31 March 2014

Guinea Faces 'Unprecedented' Ebola Epidemic, Says MSF

Aid organisation Doctors Without Borders said Monday an Ebola outbreak suspected of killing at least 78 people in Guinea was an "unprecedented ... ( Resource: Guinea Struggles to Contain 'Unprecedented' Ebola Outbreak )

The aid organization Doctors Without Borders has warned that a deadly Ebola outbreak in Guinea is dangerously widespread. Neighboring Liberia has also confirmed two cases of the disease.

Guinea is confronting an Ebola epidemic that is unprecedented in terms of its geographical spread, medical charity Doctors Without Borders - also known under its French acronym MSF - said on Monday.

"We are facing an epidemic of a magnitude never before seen in terms of the distribution of cases in the country: Gueckedou, Macenta, Kissidougou, Nzerekore, and now Conakry," Mariano Lugli, the organization's coordinator in the Guinean capital, Conakry, said.

Lugli said the fact that the disease has broken out in several locations that are sometimes hundreds of kilometers apart will make it harder to control the epidemic.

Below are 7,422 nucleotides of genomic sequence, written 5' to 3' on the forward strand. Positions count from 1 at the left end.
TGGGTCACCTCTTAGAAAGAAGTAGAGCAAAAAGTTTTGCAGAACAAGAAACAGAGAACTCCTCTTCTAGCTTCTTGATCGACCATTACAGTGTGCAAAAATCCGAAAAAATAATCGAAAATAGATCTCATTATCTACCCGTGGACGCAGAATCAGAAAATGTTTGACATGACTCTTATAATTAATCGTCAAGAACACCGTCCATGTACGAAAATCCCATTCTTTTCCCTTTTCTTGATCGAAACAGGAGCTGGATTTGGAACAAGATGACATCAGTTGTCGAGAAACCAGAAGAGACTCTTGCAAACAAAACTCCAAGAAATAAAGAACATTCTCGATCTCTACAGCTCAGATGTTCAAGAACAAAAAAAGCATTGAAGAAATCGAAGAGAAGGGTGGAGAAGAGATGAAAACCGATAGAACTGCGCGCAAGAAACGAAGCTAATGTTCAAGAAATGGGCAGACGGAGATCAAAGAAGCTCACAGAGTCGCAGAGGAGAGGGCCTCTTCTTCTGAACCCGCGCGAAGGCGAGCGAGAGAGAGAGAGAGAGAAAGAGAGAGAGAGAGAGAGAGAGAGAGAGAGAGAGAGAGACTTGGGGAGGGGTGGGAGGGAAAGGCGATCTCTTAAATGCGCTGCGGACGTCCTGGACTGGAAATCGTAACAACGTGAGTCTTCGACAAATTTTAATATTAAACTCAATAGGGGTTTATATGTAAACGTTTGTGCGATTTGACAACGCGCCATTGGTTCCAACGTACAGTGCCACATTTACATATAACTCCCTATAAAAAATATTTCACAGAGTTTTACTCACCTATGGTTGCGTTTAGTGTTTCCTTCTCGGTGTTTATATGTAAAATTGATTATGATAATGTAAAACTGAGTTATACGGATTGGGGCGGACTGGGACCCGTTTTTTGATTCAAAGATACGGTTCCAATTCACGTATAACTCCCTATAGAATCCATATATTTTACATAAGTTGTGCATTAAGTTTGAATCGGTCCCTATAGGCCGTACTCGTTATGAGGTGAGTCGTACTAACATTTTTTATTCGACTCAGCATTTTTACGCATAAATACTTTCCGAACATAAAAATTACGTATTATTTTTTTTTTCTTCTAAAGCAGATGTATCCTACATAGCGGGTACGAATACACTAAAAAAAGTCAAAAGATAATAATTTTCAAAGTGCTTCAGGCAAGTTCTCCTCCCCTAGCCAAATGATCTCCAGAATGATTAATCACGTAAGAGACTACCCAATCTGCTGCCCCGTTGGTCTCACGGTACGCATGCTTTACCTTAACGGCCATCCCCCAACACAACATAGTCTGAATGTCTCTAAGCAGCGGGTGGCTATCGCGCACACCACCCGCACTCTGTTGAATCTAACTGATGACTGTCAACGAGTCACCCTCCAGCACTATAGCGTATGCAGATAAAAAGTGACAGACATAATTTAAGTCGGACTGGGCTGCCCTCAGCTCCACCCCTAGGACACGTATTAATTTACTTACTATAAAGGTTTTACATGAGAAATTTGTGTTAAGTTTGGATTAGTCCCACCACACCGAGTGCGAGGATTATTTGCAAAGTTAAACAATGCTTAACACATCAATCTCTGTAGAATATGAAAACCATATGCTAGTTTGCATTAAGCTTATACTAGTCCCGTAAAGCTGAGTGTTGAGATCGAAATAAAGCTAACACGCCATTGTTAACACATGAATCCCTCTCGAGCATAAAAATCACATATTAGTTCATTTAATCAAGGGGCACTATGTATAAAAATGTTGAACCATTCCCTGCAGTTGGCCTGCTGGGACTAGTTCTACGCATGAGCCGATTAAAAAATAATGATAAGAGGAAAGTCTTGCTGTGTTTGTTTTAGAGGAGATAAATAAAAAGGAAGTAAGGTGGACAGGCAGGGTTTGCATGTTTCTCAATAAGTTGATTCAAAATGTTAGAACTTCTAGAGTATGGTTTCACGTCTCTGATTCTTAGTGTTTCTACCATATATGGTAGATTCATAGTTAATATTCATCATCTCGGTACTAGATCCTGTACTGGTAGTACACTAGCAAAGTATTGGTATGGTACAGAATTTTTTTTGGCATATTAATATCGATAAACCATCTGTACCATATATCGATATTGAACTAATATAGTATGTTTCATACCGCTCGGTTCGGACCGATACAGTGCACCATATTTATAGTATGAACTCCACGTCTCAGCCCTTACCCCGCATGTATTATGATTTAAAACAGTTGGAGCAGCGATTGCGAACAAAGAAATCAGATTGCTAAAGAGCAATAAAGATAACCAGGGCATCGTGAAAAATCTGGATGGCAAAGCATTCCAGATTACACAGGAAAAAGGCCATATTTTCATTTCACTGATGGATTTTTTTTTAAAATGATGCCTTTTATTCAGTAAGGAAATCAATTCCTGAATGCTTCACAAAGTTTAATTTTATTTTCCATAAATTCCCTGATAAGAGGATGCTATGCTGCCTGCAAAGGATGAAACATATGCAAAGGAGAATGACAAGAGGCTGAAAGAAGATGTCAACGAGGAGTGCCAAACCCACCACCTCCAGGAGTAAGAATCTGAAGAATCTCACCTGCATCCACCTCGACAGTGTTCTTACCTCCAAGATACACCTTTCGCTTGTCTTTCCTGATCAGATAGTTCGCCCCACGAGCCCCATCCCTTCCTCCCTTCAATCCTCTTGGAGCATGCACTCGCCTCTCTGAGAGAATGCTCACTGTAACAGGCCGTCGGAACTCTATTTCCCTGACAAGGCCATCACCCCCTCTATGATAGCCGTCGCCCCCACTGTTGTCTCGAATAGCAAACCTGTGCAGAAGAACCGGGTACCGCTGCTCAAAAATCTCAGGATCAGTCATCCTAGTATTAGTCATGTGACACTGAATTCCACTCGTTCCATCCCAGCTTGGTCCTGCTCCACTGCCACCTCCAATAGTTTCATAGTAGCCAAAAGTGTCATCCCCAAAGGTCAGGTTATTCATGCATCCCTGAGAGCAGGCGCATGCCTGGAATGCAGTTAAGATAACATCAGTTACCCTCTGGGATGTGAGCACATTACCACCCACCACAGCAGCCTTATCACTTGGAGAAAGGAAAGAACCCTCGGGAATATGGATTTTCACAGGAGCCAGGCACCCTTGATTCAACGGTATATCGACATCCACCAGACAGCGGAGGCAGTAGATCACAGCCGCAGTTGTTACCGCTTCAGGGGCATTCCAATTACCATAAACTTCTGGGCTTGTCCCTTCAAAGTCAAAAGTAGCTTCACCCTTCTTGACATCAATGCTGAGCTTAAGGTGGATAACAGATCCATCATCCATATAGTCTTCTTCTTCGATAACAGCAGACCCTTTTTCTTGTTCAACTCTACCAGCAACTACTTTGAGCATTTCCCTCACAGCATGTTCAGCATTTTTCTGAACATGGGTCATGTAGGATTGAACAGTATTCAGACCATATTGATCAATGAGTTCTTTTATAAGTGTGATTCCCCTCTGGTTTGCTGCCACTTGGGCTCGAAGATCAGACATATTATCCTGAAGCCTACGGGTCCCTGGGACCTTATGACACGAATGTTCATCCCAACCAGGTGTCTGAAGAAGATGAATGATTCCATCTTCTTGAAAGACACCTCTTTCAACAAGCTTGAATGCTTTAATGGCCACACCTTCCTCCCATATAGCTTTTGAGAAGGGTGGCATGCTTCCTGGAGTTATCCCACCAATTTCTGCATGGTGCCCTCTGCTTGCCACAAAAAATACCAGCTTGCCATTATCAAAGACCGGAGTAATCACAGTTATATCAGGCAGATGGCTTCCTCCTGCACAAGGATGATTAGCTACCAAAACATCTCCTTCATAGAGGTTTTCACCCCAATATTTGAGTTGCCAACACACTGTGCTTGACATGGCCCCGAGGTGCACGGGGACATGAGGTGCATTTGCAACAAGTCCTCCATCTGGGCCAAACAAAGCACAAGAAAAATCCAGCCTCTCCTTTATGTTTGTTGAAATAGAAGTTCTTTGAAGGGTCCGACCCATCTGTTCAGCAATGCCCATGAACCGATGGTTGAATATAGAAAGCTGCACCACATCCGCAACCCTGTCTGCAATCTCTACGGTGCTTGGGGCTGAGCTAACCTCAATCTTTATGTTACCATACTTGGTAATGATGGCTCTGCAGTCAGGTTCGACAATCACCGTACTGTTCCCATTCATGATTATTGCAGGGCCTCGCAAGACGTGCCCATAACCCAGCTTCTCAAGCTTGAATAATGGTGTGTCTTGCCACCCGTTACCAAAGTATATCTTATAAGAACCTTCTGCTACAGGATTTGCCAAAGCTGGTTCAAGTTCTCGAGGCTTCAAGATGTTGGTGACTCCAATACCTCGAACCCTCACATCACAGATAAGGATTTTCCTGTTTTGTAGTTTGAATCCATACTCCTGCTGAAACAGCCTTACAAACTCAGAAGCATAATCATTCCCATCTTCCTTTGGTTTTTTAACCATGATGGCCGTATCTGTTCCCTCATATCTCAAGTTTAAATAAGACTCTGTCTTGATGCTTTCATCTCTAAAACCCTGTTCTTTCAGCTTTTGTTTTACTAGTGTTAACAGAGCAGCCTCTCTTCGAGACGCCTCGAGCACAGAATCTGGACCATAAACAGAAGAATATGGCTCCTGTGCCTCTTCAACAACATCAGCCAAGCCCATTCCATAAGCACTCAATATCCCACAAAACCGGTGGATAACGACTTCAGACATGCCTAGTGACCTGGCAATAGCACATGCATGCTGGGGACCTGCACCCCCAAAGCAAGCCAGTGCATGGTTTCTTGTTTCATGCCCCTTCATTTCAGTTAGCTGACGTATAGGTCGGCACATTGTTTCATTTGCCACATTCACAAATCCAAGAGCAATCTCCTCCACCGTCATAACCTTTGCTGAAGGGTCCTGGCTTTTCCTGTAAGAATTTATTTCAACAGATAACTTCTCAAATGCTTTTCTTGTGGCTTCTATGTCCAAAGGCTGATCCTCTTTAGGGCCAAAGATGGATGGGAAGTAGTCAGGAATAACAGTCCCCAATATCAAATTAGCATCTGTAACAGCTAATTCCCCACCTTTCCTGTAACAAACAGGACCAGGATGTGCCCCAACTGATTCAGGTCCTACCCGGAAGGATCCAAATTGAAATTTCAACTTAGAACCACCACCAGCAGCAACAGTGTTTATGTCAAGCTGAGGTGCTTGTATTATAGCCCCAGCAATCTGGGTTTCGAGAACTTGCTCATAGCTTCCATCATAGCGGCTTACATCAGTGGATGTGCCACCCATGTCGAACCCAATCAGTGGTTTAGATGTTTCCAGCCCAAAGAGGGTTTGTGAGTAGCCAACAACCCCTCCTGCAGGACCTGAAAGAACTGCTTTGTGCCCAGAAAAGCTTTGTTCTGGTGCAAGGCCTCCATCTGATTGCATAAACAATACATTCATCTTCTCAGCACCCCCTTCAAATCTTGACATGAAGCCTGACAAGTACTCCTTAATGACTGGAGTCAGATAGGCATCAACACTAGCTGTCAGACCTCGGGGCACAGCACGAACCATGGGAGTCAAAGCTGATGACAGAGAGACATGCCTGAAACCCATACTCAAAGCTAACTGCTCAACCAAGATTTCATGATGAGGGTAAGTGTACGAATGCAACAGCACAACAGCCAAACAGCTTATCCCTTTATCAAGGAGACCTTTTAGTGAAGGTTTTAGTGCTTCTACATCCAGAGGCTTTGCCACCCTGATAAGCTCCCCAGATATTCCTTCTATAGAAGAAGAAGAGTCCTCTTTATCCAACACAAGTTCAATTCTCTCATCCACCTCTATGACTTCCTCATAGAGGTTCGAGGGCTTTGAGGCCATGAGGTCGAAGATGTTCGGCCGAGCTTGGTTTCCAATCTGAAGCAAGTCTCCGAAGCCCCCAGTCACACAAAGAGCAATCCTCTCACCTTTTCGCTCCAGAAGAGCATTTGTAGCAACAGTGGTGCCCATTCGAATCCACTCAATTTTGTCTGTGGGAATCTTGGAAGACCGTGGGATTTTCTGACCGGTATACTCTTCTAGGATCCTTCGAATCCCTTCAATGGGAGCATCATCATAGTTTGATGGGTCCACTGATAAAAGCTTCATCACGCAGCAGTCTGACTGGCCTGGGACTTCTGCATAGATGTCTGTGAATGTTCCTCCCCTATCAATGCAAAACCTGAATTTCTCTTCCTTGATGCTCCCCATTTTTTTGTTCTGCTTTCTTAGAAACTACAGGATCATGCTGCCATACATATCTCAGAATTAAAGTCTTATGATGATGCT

The number of deaths linked with the outbreak in the country's southeast since January has risen to 78 out of 122 suspected Ebola cases, Guinea's health ministry said overnight. Of these, 22 cases were confirmed to be the deadly disease, the ministry said.

Liberian cases

Two more cases have been confirmed across the border in Liberia, according to the World Health Organization (WHO).

The cases were among seven samples tested from the northern Foya district, the WHO said in a statement released on Sunday.

"Two of those samples have tested positive for the Ebola virus. There have been two deaths among the suspected cases, a 35-year-old woman who died on March 21 tested positive for Ebola virus while a male patient who died on March 27 tested negative," it said.

The WHO said neighboring Sierre Leone has also identified two suspected cases, both of whom died, but neither has been confirmed to be Ebola.

The disease, which has a historic death rate of up to 90 percent, was first observed in 1976 in what is now Democratic Republic of Congo, but this is the first fatal outbreak in West Africa. There is no treatment or vaccine available.

Senegal, another neighbor of Guinea, closed its land border over the weekend and has suspended weekly markets near the border to prevent the spread of the disease.

 - Reuters, AFP

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